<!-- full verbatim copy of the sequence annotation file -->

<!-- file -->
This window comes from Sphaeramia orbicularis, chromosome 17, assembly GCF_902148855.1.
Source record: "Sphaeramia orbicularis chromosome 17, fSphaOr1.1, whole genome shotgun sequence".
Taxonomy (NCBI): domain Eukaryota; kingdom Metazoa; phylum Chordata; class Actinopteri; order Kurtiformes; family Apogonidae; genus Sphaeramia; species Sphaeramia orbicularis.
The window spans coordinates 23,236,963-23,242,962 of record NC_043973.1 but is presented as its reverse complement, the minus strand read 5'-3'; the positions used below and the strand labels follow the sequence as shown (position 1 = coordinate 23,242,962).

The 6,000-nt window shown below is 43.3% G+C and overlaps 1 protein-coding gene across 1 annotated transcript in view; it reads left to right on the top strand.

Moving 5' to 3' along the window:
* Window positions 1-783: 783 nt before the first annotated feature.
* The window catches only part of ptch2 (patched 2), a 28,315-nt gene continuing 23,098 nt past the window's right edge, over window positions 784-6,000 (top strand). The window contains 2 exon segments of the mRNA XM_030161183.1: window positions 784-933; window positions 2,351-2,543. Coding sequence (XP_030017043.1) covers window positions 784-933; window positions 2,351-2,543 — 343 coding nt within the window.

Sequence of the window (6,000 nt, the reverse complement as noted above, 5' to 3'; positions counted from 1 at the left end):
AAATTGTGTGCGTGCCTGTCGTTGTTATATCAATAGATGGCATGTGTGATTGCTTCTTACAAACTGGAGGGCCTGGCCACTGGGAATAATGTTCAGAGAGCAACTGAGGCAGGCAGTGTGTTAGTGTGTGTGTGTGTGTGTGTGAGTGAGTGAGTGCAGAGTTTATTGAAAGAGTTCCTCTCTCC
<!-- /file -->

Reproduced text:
This window comes from Sphaeramia orbicularis, chromosome 17, assembly GCF_902148855.1.
Source record: "Sphaeramia orbicularis chromosome 17, fSphaOr1.1, whole genome shotgun sequence".
Taxonomy (NCBI): domain Eukaryota; kingdom Metazoa; phylum Chordata; class Actinopteri; order Kurtiformes; family Apogonidae; genus Sphaeramia; species Sphaeramia orbicularis.
The window spans coordinates 23,236,963-23,242,962 of record NC_043973.1 but is presented as its reverse complement, the minus strand read 5'-3'; the positions used below and the strand labels follow the sequence as shown (position 1 = coordinate 23,242,962).

The 6,000-nt window shown below is 43.3% G+C and overlaps 1 protein-coding gene across 1 annotated transcript in view; it reads left to right on the top strand.

Moving 5' to 3' along the window:
* Window positions 1-783: 783 nt before the first annotated feature.
* The window catches only part of ptch2 (patched 2), a 28,315-nt gene continuing 23,098 nt past the window's right edge, over window positions 784-6,000 (top strand). The window contains 2 exon segments of the mRNA XM_030161183.1: window positions 784-933; window positions 2,351-2,543. Coding sequence (XP_030017043.1) covers window positions 784-933; window positions 2,351-2,543 — 343 coding nt within the window.

Sequence of the window (6,000 nt, the reverse complement as noted above, 5' to 3'; positions counted from 1 at the left end):
AAATTGTGTGCGTGCCTGTCGTTGTTATATCAATAGATGGCATGTGTGATTGCTTCTTACAAACTGGAGGGCCTGGCCACTGGGAATAATGTTCAGAGAGCAACTGAGGCAGGCAGTGTGTTAGTGTGTGTGTGTGTGTGTGTGAGTGAGTGAGTGCAGAGTTTATTGAAAGAGTTCCTCTCTCC